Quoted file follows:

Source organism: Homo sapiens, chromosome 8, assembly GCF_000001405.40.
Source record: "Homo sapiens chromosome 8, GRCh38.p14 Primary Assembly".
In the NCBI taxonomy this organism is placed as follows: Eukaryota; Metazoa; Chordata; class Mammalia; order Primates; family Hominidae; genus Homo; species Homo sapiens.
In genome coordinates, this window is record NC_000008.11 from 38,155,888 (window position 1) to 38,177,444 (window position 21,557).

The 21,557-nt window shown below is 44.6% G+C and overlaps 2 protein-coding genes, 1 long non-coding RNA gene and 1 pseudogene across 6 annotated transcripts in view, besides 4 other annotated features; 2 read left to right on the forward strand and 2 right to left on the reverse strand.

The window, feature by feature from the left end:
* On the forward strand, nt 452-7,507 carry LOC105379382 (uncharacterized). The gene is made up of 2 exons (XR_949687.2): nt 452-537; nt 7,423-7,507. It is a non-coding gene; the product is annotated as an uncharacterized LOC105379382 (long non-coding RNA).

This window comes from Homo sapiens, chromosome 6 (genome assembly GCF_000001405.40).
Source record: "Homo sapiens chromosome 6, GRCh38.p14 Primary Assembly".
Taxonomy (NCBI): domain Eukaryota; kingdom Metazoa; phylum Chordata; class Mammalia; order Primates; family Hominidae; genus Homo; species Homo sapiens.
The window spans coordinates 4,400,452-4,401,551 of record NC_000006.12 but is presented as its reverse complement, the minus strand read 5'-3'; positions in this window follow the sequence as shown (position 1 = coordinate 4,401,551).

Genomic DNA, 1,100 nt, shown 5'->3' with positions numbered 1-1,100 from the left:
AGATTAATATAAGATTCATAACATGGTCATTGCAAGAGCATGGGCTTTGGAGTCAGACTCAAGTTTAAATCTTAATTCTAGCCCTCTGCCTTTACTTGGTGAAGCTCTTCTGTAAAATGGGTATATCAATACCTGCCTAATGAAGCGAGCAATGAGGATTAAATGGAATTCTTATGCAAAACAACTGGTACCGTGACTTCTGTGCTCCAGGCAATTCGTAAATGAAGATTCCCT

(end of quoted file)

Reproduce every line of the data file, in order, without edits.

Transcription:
Source organism: Homo sapiens, chromosome 8, assembly GCF_000001405.40.
Source record: "Homo sapiens chromosome 8, GRCh38.p14 Primary Assembly".
In the NCBI taxonomy this organism is placed as follows: Eukaryota; Metazoa; Chordata; class Mammalia; order Primates; family Hominidae; genus Homo; species Homo sapiens.
In genome coordinates, this window is record NC_000008.11 from 38,155,888 (window position 1) to 38,177,444 (window position 21,557).

The 21,557-nt window shown below is 44.6% G+C and overlaps 2 protein-coding genes, 1 long non-coding RNA gene and 1 pseudogene across 6 annotated transcripts in view, besides 4 other annotated features; 2 read left to right on the forward strand and 2 right to left on the reverse strand.

The window, feature by feature from the left end:
* On the forward strand, nt 452-7,507 carry LOC105379382 (uncharacterized). The gene is made up of 2 exons (XR_949687.2): nt 452-537; nt 7,423-7,507. It is a non-coding gene; the product is annotated as an uncharacterized LOC105379382 (long non-coding RNA).

This window comes from Homo sapiens, chromosome 6 (genome assembly GCF_000001405.40).
Source record: "Homo sapiens chromosome 6, GRCh38.p14 Primary Assembly".
Taxonomy (NCBI): domain Eukaryota; kingdom Metazoa; phylum Chordata; class Mammalia; order Primates; family Hominidae; genus Homo; species Homo sapiens.
The window spans coordinates 4,400,452-4,401,551 of record NC_000006.12 but is presented as its reverse complement, the minus strand read 5'-3'; positions in this window follow the sequence as shown (position 1 = coordinate 4,401,551).

Genomic DNA, 1,100 nt, shown 5'->3' with positions numbered 1-1,100 from the left:
AGATTAATATAAGATTCATAACATGGTCATTGCAAGAGCATGGGCTTTGGAGTCAGACTCAAGTTTAAATCTTAATTCTAGCCCTCTGCCTTTACTTGGTGAAGCTCTTCTGTAAAATGGGTATATCAATACCTGCCTAATGAAGCGAGCAATGAGGATTAAATGGAATTCTTATGCAAAACAACTGGTACCGTGACTTCTGTGCTCCAGGCAATTCGTAAATGAAGATTCCCT